A faster Internet lane

MANY OF THE WORLD'S research and education networks face a conundrum: After upgrading network backbones to multigigabit speeds, performance for users often lags.

So several of the nation's high-performance networks are experimenting with new protocols to make better use of network capacity for large science projects that require moving gigabytes, and even terabytes, of data.

'The problem we are addressing is more effective end-to-end utilization of existing resources,' said Martin Swany, assistant professor of computer and information sciences at the University of Delaware and lead developer of Phoebus.

Phoebus is a platform through which applications communicate with networks to better allocate resources, based on the application's needs and network conditions. It is being deployed experimentally on the Internet2 backbone and also is being studied by the Energy Department's Energy Sciences Network and the New York State Education and Research Network, NYSERNet. When appropriate, a file transfer can be shunted off the traditional TCP/IP portion of a network and moved onto a dedicated path between Phoebus gateways, eliminating the latency associated with TCP.

'Our Phoebus testing has shown dramatic performance increases, even while using well-tuned applications that were already achieving good performance over the routed IP network,' said Bill Owens, NYSERNet's director of advanced technology and networking.

One NYSERNet project, the Laser Interferometer Gravitational Wave Observatory (Ligo), illustrates the challenges and opportunities in moving massive amounts of data. 'One Ligo researcher in our region has been able to increase his application performance by over 10 times, reducing the time needed to transfer a dataset from 40 days to less than four,' Owens said.

Raw bandwidth is not enough to provide high performance on large-scale networks. The Energy Department's Office of Science, which runs ESnet, heard about that when it held a series of workshops to determine requirements for its science community, said Brian Tierney, leader of DOE's Advanced Technologies Group at Lawrence Berkeley National Laboratory.

'One of the scientists told us about a year ago, 'We don't use the network because it's too slow; we use portable USB drives,' ' Tierney said.

And yet ESnet provides some big pipes for its scientists through a partnership with Internet2, a network operated by a consortium of companies, universities and research organizations. Internet2 recently built a new 13,500-mile fiber-optic backbone with Level 3 Communications (GCN.com/1198). Some Internet2 segments are operating at 100 gigabits/ sec now, and plans call for speeding that rate to 200 gigabits/sec.

With current technology, the network can easily scale to 400 gigabits/sec, but TCP imposes restrictions on using that bandwidth over long distances. TCP was designed for shared networks such as the Internet, and it acknowledges receipt of packets so that errors can be corrected. With large data flows over long distances, the latency associated with this process interferes with performance, creating a gap between network capacity and performance experienced by users.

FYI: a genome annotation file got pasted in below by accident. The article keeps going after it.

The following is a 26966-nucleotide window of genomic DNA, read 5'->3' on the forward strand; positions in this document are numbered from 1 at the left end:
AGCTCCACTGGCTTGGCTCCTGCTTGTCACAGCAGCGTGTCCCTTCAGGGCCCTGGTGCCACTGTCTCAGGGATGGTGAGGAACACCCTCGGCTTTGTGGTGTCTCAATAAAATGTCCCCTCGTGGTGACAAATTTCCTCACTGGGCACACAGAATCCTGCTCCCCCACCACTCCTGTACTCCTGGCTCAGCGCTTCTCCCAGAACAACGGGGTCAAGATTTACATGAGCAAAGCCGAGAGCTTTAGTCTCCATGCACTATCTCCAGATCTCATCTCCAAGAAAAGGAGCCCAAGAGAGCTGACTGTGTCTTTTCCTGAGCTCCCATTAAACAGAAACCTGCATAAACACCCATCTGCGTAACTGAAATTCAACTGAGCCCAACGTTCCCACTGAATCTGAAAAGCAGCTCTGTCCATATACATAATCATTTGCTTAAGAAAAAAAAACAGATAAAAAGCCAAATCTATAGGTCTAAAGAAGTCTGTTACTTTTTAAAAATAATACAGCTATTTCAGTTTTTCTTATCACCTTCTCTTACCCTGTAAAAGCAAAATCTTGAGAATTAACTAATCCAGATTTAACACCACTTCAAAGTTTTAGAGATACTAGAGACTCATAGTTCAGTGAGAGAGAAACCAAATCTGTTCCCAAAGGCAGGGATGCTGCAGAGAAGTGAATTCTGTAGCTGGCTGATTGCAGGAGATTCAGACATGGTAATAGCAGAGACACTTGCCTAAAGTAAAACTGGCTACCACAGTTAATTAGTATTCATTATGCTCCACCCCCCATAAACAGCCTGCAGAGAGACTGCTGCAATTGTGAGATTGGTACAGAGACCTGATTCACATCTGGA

'From our end of the network, we're not using what we've got,' Tierney said.

As a way around this, Internet2 is using Dynamic Circuit Networking (DCN), a technique for segmenting traffic and providing dedicated channels that combines the best qualities of packet-switched and circuit-switched networks. But users need a way to access these alternative circuits, and even nuclear physicists do not necessarily understand networking protocols. That is where Phoebus comes in.

'The main motivation wasn't just to take traffic off the IP network, but to deal with the problems associated with TCP over long distances,' said Internet2 Chief Technology Officer Rick Summerhill. 'You essentially take a TCP flow and break it into three pieces.'

One segment goes from the host to the Phoebus gateway, one long-haul section travels between gateways, and a final hop goes from the second gateway to the destination. 'If this is a very large flow, Phoebus will take it off the normal IP network, which is shared, and put it on a dynamic long-distance link that is dedicated.'

The two shorter links using TCP at the beginning and end of the journey typically would not be long enough for latency to create problems.

Phoebus is more than just a switch between IP and DCN segments. Phoebus provides an additional service layer in the protocols that lets it choose and negotiate the best transport technology for an application from the available options.

The Phoebus gateway ' a server running Phoebus software ' does the negotiating. It communicates with the application through a software 'shim' installed on the user's system.

'Our software inserts itself fairly transparently' so that even a physicist can use it, Swany said.

The Phoebus code is mature, Swany said, but work with the new platform on a live network still is in the experimental stages. Deployment of the gateways on Internet2 was delayed while the new network was built, but nine are in the process of being installed on the network.

Research networks in Ireland, Poland, Greece and Switzerland also are installing experimental Phoebus gateways.

'None of these are in production yet,' Swany said. 'We need a lot of feedback from the community and more experience using them.'

About the Author

William Jackson is freelance writer and the author of the CyberEye blog.

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